Wednesday, 24 February 2010

Using utilisation

One symptom of encroaching totalitarianism is the deterioration of language. Orwell spoke about this in his essay of 1940, Inside the Whale. He related the decline of literature to the decline of freedom of thought, and the death of the individual.

But if you talk to someone who has been employed in the public sector for a while (and this applies especially to women) you notice that they have a strange way of talking. It's not just the words themselves (although it is certainly that), but the way they say them - and as we all know that's the main part of communication anyway.

They tend to have a somewhat humourless monotonous delivery, as though it's a mimicry of what is considered authoritative language. They will not use their hands to express or emote. Their tone will not go up and down, but remain steady. And make your eyes glaze over.

As for the words themselves, naturally political correctness has gutted the range of available vocabulary such that the speakers become almost parodies of themselves. Anything that may offend is off-limits, such that they end up butchering the language itself (which I find extremely offensive).

Then there's the Orwell test for plain English, which they fail. They will say "utilise" instead of "use". They will say in fifty words what could have been said in five.

I also can't help but think that those tired corporate clichés, such as "blue sky thinking", "thinking outside the box", are just that - a sign of corporatism, not of a free market. That is, it's a mimicry again, of how they think a real business would communicate with itself. If it weren't for the fact that the game is rigged and only MBAs, accountants and the credentialised lot can get ahead in these environments, then each business would have it's own character, it's own language, instead of the meaningless, homogeneous drivel you get in most workplaces today.

This struck me just after watching a contestant on some game show. I think it was The Weakest Link, which I generally despise but can't always avoid. And here was this woman, on a gameshow of all places, talking like a robot. She worked in some government department or another, seemed quite pleased with herself for it, and was clearly unable to step outside of that little cubicle she was ushered into long ago.

But we see it everywhere. The problem is, this language is insidiously creeping into everyday talk, such that we only have doubletalk and chavtalk, with little in between. As in 1984, it's the Party or the Proles. You can see this in the City, where the chat veers between the language of the trading floor, fuck this and fuck that, and the automatons of HR and Compliance. You see it on terrestrial TV, which veers between BBC drone and Channel 4 vulgarity - both equally shit. It's Question Time or Jeremy Kyle, choose your sides now.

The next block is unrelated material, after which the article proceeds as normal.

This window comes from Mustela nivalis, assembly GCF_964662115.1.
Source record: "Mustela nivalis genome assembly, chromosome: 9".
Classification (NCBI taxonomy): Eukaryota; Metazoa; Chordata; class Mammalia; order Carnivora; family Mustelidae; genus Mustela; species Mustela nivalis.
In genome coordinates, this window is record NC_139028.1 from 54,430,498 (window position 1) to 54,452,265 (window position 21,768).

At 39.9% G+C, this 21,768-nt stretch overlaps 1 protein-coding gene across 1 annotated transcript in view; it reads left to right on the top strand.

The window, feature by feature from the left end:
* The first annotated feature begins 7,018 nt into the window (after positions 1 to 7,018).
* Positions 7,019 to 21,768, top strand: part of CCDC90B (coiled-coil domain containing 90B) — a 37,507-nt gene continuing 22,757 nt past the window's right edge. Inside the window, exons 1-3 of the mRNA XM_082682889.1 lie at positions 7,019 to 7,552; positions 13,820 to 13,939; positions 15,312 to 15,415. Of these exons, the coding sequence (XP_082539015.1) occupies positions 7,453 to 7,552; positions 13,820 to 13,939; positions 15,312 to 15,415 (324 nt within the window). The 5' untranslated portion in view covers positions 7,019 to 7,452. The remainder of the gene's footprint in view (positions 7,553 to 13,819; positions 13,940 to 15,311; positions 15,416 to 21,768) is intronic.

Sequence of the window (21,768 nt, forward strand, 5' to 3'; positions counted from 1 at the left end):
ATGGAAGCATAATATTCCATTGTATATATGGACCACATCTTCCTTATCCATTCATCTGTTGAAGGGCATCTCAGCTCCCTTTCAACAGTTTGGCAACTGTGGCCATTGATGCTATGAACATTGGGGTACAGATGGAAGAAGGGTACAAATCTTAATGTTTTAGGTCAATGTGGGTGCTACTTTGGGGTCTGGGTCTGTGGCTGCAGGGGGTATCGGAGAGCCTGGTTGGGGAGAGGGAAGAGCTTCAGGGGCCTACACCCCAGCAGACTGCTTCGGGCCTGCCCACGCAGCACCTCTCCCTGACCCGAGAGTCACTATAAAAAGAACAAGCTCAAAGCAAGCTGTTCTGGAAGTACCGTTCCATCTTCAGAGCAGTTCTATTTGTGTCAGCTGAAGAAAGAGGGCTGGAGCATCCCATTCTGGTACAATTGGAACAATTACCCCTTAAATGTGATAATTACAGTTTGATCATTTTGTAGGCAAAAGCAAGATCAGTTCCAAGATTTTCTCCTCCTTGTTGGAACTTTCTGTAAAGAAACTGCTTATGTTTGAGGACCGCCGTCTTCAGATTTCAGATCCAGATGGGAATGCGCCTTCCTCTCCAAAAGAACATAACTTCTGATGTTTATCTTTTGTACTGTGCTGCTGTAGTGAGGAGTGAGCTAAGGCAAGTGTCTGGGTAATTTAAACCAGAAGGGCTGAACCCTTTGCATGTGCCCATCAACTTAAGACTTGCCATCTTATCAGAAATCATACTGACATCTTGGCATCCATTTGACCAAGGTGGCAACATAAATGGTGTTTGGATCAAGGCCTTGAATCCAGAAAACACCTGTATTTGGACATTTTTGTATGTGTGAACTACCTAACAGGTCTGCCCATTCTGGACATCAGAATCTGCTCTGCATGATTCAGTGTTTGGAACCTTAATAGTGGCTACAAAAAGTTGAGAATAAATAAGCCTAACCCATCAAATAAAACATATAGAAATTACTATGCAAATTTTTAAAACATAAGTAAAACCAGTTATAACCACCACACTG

Tuesday, 23 February 2010

U.S. Economy Grinds To Halt As Nation Realizes Money Just A Symbolic, Mutually Shared Illusion

Continued genius from The Onion:

WASHINGTON—The U.S. economy ceased to function this week after unexpected existential remarks by Federal Reserve chairman Ben Bernanke shocked Americans into realizing that money is, in fact, just a meaningless and intangible social construct.

Calling it "basically no more than five rectangular strips of paper," Fed chairman Ben Bernanke illustrates how much "$200" is actually worth.

What began as a routine report before the Senate Finance Committee Tuesday ended with Bernanke passionately disavowing the entire concept of currency, and negating in an instant the very foundation of the world's largest economy.

"Though raising interest rates is unlikely at the moment, the Fed will of course act appropriately if we…if we…" said Bernanke, who then paused for a moment, looked down at his prepared statement, and shook his head in utter disbelief. "You know what? It doesn't matter. None of this—this so-called 'money'—really matters at all."

"It's just an illusion," a wide-eyed Bernanke added as he removed bills from his wallet and slowly spread them out before him. "Just look at it: Meaningless pieces of paper with numbers printed on them. Worthless."

Monday, 22 February 2010

Gold Man Sacks

If you want to know exactly how Goldman Sachs et al have ripped us off (other than the blatancy of the bailout itself), Matt Taibbi's done an excellent job of telling us.

Let the good times roll

It's worth pointing out that although dark times are ahead, in terms of economics, politics and war, actually it's the correct times, the real times, the good times. As Schiff has pointed out, it's not the decade from hell that's ahead of us. It's the decade of sin behind us, and the decade of re-adjustment ahead. And as Celente points out, there's going to be good times in many ways. There will be an accent on quality, just as in the last depression there was some of the happiest, freest music ever made. And the 70s were pretty funky, too.